This is the old skeleton/rig. All I have done is move the character down, and you can see the way the knees are beginning to flip around to the back, bending unnaturally and generally looking bizarre.
"Now, this image depicts the very same character motion, but with our new skeleton/rig. As you can see, the new skeleton allows for natural movement, with the knees staying in front of the character.
"But wait! There's an exciting part to all this: While rebuilding the skeleton, we were able to up the bone count. Our original skeleton only had 26 bones, total- that's 26 points of movement. But the avatar overhaul allowed us to triple our bone structure. For example, we now have 21 bones in the face alone! This means that you'll see NPC's blinking, moving their lips to talk to each other, and making all kinds of gestures while communicating to you. Our avatars now have the capacity to be more expressive, making everything in our world feel more alive.
"The avatar overhaul process has evolved our characters to meet our environments, allowing us to make animations that are more fun and expressive, that behave more naturally, while at the same time costing your CPU less. We hope you will agree!"
Now that I've explained a bit of the history of our characters and process, I'd like to take a moment to talk about the team working with Ken. Our character team is comprised of four artists: Ken, Young, Chiu, and the new guy, Vo.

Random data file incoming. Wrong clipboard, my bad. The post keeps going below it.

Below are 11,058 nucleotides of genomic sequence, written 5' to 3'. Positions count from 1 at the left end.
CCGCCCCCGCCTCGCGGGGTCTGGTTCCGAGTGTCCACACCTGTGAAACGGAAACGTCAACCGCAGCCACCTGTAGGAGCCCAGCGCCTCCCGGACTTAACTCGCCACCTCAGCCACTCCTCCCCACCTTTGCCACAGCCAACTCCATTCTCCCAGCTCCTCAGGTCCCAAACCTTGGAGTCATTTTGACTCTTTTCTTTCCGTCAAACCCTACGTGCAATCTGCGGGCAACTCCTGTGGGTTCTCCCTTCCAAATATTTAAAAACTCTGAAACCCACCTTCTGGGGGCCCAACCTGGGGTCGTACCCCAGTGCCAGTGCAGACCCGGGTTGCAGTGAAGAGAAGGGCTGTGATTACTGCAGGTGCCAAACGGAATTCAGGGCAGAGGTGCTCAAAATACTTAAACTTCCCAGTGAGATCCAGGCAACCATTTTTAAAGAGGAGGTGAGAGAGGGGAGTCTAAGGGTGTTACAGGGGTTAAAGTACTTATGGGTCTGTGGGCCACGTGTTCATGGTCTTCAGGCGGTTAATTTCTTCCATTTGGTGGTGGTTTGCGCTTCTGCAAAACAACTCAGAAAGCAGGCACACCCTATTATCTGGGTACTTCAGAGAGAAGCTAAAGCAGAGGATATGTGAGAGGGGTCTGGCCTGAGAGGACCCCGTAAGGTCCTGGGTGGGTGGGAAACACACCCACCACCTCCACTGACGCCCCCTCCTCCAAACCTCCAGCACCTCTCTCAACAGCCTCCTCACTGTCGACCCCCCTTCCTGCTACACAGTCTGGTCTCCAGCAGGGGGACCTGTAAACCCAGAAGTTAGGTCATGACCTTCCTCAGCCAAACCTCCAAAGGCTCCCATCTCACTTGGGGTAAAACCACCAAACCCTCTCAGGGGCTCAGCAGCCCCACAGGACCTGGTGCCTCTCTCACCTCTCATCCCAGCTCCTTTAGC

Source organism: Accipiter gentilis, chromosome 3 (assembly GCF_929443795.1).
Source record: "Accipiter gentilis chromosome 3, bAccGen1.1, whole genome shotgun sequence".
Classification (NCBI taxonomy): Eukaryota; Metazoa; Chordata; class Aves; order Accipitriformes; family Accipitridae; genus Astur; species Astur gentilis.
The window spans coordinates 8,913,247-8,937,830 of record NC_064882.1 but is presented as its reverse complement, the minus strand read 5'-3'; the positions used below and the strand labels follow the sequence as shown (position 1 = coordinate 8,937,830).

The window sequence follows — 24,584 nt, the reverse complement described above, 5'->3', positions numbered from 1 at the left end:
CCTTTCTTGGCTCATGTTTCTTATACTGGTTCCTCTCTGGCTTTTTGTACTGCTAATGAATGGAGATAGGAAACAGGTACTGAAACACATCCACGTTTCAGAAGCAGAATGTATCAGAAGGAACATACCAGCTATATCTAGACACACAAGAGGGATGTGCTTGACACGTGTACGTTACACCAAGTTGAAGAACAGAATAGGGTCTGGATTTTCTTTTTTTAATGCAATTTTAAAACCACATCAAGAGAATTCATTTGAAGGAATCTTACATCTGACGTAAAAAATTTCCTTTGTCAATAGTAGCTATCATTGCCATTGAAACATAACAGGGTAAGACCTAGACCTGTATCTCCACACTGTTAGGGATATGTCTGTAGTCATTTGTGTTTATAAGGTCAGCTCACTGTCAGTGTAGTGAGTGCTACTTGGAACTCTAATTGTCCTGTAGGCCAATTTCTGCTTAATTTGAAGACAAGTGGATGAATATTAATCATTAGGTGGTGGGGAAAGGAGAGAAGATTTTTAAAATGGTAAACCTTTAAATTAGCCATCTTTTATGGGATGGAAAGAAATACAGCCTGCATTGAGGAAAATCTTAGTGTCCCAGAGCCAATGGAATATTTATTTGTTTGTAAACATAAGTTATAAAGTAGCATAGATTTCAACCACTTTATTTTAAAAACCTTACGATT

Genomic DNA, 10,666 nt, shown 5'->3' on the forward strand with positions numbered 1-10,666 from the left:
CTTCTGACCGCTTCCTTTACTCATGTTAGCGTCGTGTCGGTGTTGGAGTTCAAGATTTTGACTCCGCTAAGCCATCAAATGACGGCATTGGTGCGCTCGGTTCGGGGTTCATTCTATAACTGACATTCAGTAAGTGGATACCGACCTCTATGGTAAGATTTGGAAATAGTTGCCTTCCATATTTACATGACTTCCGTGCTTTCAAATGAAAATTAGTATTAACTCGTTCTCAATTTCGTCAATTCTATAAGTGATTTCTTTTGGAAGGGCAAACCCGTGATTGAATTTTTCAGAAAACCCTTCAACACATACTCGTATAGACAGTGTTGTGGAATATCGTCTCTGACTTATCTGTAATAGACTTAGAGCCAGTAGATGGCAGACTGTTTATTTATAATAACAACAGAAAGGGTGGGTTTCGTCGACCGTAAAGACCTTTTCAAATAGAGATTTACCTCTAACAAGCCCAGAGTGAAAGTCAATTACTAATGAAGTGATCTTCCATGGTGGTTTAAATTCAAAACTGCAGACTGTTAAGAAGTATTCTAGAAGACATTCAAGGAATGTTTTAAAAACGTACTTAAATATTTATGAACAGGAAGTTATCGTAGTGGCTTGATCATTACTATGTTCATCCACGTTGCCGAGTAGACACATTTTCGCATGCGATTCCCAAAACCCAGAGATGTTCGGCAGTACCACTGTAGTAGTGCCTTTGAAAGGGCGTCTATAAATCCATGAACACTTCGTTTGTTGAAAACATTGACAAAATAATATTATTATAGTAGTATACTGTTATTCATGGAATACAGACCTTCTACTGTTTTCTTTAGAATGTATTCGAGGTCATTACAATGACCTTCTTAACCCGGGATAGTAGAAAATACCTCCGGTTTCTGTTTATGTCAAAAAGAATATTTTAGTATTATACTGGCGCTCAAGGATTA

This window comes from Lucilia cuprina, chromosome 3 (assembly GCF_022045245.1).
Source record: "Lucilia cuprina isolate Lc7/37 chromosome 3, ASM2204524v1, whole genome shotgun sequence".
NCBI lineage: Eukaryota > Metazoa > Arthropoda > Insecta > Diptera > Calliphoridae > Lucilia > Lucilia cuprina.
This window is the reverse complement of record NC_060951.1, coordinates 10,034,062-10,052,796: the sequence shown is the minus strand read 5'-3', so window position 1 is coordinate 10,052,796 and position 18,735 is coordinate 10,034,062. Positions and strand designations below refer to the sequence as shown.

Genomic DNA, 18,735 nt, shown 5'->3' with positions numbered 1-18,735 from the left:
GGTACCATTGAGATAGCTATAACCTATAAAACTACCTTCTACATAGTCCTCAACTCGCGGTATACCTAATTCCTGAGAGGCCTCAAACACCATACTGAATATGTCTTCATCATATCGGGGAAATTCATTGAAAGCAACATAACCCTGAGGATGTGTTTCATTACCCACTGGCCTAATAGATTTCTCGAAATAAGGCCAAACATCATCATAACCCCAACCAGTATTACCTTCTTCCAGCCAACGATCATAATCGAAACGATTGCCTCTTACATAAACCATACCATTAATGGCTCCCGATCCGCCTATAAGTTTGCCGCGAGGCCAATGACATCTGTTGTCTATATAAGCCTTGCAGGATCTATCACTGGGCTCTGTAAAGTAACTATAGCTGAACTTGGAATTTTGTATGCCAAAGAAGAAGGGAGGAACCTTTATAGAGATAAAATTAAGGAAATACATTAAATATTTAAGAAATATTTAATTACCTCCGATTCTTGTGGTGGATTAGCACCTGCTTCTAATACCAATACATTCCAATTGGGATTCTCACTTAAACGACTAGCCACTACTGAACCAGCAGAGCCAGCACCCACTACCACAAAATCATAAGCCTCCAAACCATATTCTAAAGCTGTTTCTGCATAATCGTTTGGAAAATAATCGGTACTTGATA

Vo isn't new to the company, but has only recently found a spot that accommodates his true heart – character creation. He started with us in environment production and created many of the excellent assets you see as you explore our pirate universe. He is doing exceptional work as you will all see when you toggle through our variety of avatar pieces during the character creation process. Everyone is extremely pleased with his work.
Young is a recent graduate of the Art Institute and has proven to be an unbelievable machine, setting the production pace for everyone else. His output is fast and his quality high. Young interned for us during his last quarter at school and had a ferocious appetite to improve himself.
Chiu has had a tremendous gift for character concepting for as long as I've known him. His vision is clear and his "voice" (his artistic voice) is strong.
Ken is the character lead and it's fair to say that the characters in our game are his vision. We're doing this his way and the results are simply amazing to us.
We'll be posting more images of our avatars in the gallery as the avatar database grows, so keep watching and let us know what you think!